Although beyond the scope of this discussion, refinancing of loans is also an option for both federal and private loans in an effort to secure a lower interest rate. This may be done as many times as the borrower likes to continually secure lower and lower rates. Regardless, the most financially prudent method after refinancing is still to pay off the debt as quickly as possible to minimize interest payments and increase cash flow.
Although debt is clearly commonplace on finishing medical education, even once training is completed, additional loans may be necessary to start a practice. Whether starting a practice or acquiring an existing practice, loans may be used for purchasing inventory and equipment, obtaining commercial real estate, or simply funding working capital or refinancing existing debt. The major factors to consider when deciding the type of loan needed include how quickly the funds are needed, the flexibility of the payment plan, the length of the loan, and what collateral may be provided. There are several factors to consider before applying for a practice-related loan. The first step is to check one’s credit report and scores, as this will determine which loan options are available. Then, for new practices, one should develop a business plan that details the startup costs and profit projections. For established practices (whether already owned or acquiring an existing practice), reports on profit/losses, cash flow, and growth objectives should be outlined.
The U.S. Small Business Administration provides a 7(a) loan program, which is touted as the “SBA’s primary program for providing financial assistance to small businesses.”18 The types of 7(a) loans are beyond the scope of this discussion; however, the basics are that the loans are financed through intermediary lenders and guaranteed by the U.S. Small Business Administration, and thus these loans are subject to the lending guidelines of both the lender and the U.S. Small Business Administration. The loans typically are characterized by low interest rates with long repayment terms—because of these positives, they are highly desired and competitive to obtain. Naturally, the competitive loans will require a reliable borrowing background and steady income. For more information on U.S. Small Business Administration 7(a) loans, the official U.S. Small Business Administration website details the types, typical loan and interest amounts, processing times, and more (https://www.sba.gov/partners/lenders/7a-loan-program/types-7a-loans).18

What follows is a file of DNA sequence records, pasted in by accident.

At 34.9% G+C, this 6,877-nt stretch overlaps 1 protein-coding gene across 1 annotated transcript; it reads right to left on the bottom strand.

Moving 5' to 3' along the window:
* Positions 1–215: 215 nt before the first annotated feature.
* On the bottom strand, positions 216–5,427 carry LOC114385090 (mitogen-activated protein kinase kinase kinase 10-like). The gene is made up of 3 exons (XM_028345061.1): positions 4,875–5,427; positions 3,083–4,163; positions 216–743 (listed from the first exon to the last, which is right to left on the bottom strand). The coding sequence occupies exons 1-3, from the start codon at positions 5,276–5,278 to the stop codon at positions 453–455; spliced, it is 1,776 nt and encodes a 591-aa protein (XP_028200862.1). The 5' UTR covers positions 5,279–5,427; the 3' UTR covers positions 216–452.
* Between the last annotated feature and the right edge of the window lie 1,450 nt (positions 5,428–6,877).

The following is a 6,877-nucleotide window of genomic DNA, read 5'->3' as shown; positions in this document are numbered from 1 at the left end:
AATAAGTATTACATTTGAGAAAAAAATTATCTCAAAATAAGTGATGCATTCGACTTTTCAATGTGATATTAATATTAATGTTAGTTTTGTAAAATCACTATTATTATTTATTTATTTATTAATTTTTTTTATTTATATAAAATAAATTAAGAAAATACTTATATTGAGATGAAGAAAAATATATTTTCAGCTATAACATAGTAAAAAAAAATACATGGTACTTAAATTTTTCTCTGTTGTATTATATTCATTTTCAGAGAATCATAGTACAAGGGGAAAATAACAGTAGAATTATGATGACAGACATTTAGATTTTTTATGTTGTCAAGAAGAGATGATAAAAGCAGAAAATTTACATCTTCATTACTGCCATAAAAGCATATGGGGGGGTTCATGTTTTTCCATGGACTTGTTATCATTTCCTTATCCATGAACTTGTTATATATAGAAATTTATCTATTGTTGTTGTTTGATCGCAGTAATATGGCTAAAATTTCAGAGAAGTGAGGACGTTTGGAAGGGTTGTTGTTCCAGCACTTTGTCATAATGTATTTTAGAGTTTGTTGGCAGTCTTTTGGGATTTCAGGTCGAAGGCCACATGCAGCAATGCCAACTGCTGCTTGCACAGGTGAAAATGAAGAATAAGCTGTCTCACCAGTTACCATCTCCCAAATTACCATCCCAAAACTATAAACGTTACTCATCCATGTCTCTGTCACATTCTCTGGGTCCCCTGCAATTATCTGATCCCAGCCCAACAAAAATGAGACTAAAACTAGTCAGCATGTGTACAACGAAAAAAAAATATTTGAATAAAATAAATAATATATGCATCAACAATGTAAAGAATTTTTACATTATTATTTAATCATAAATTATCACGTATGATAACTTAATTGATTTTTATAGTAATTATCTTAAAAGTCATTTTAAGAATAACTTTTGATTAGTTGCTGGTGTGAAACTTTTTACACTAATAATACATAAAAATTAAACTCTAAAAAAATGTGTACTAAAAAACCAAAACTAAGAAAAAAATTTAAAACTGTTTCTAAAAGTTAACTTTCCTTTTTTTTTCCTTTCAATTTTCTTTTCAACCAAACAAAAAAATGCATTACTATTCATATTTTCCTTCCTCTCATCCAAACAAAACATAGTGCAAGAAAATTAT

Bank loans are a relatively inexpensive option, with providers such as Bank of America, Wells Fargo, and U.S. Bank among the most commonly used.19 Banks will also offer specialized products for physicians, and also can factor in student loan debt, which is common to physicians who have just completed training. In contrast, nonbank term loans are provided by private, online-based companies that function similar to the lending arm of a bank. These offer options such as lines of credit, equipment financing, and term loans. These loans typically have interest rates higher than the aforementioned options, but they tend to be a little more flexible as their sole purpose is for streamlined business loans. Short-term loans, more specifically, are relatively quick and easy to be approved for; however, they come with higher interest rates, shorter repayment terms, and do not typically come with plans tailored toward medical professionals.